focus on the most important items gets lost in pages of comments or redlined
revisions. Fewer comments mean shorter telephone negotiations, shorter and
fewer letters and emails, and quicker turnaround of drafts, all of which keep legal
costs in check. Landlords can help by reinforcing this with tenants and even
instructing counsel to refrain from negotiating overreaching lease comments.

For
Tenant: Don’t Spend Money Trying to Change What Can’t or Won’t be Changed

A lease of a small space in a big building
will contain clauses that simply will be punitive or unfair, especially in the
areas of damages after default, holdover rent, and termination rights after a
fire or other casualty. However, tenants should understand that landlords may
have limited ability to modify these clauses, which usually need to be
consistent within the building (except for possibly the largest tenants) and
that many of these clauses have been approved by the landlord’s lender in
connection with its financing.

Tenants also should not spend much time or
money trying to limit landlord’s remedies if there is a lease default.
Landlords are unlikely to be sympathetic or agree to give up rights in the
abstract, but they are much more likely to be realistic and practical when the
facts of a situation are known, such as an impending bankruptcy or some other
tenant problem.

For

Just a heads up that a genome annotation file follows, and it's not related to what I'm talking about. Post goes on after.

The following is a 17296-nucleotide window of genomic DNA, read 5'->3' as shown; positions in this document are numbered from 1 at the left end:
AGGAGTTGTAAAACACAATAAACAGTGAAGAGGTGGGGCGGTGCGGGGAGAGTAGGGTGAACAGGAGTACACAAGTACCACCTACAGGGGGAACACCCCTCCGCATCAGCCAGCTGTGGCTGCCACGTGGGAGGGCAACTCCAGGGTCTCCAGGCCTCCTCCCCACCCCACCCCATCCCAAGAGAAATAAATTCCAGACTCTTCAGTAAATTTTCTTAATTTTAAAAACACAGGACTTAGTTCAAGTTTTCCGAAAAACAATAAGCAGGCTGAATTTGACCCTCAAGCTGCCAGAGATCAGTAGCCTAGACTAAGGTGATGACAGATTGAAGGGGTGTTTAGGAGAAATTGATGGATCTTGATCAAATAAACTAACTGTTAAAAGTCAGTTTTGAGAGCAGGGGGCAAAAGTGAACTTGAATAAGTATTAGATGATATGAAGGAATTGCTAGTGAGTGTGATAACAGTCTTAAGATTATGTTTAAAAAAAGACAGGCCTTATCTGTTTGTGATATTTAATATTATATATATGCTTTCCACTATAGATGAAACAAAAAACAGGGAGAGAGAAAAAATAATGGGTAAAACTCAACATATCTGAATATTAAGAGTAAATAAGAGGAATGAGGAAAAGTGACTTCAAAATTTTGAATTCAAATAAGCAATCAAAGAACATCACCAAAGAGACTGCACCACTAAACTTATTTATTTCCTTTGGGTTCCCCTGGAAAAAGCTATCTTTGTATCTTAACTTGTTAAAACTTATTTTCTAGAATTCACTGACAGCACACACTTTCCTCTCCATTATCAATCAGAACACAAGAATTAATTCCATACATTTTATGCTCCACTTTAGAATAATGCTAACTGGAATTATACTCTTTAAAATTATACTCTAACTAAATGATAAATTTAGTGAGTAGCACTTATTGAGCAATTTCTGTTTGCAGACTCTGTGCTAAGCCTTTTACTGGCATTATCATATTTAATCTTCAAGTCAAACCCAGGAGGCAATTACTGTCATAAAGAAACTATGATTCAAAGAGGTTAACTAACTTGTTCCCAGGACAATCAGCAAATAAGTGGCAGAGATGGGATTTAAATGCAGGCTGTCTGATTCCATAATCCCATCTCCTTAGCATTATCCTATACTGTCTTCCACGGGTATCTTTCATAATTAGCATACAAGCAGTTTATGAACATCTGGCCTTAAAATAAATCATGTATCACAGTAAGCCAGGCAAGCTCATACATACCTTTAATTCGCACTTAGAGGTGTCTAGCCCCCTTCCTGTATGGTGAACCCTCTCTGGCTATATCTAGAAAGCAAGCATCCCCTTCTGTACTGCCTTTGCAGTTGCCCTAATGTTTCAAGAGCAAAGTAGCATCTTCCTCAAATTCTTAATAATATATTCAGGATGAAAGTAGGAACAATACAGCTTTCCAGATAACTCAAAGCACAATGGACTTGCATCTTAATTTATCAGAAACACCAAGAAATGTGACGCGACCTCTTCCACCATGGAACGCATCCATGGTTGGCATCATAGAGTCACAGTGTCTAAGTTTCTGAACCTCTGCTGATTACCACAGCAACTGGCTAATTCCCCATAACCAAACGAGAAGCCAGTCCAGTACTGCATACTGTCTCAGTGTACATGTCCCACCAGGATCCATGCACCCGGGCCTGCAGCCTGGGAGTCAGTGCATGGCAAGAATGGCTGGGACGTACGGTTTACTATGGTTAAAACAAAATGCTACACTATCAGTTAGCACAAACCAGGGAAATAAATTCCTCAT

Tenant: Don’t Spend Money Sweating the Small Stuff

Some tenants spend a disproportionate amount
of time and money insisting through multiple lease drafts on grace periods for
late fees or whether the tenant will be able to repaint its office suite
without obtaining landlord’s consent. Landlords are busy, too – it is rare for
a landlord to insist on late charges when a tenant is late once and the check
really did get lost, or for the parties to dispute about whether a paint color
is reasonable. In a small lease, tenants should not spend much time and money
negotiating waivers in advance. As in the case of remedies after a default, it
will be easier to deal with facts when they are known. Tenants should focus on
getting notice and grace periods to fix inadvertent mistakes and unforeseen
circumstances without triggering an inadvertent default.

Conclusion

Professionals who routinely deal with leasing
will recognize that these points all represent an ideal scenario. There are
always the problems of inexperienced counsel, clients who want to press every
last issue, and sometimes knotty but legitimate problems to be resolved.
However, if both parties recognize that time literally is money and focus on
reaching a workable lease arrangement, the result is much more likely to be a
usable document and an effective business relationship at a cost both parties
will recognize as fair and reasonable. While anyone with a leasing manual can
grind each possible issue to a conclusion, it takes an experienced practitioner
to know what battles are worth fighting.

If you
would like to learn more about how to effectively negotiate a commercial real
estate lease, or have any commercial real estate question or concern, please
contact Robert M. Schlein, the Chair of Prince Lobel’s Real Estate Practice
Group
and the author of this Alert. You can reach Rob at 617 456 8098 orrschlein@princelobel.com.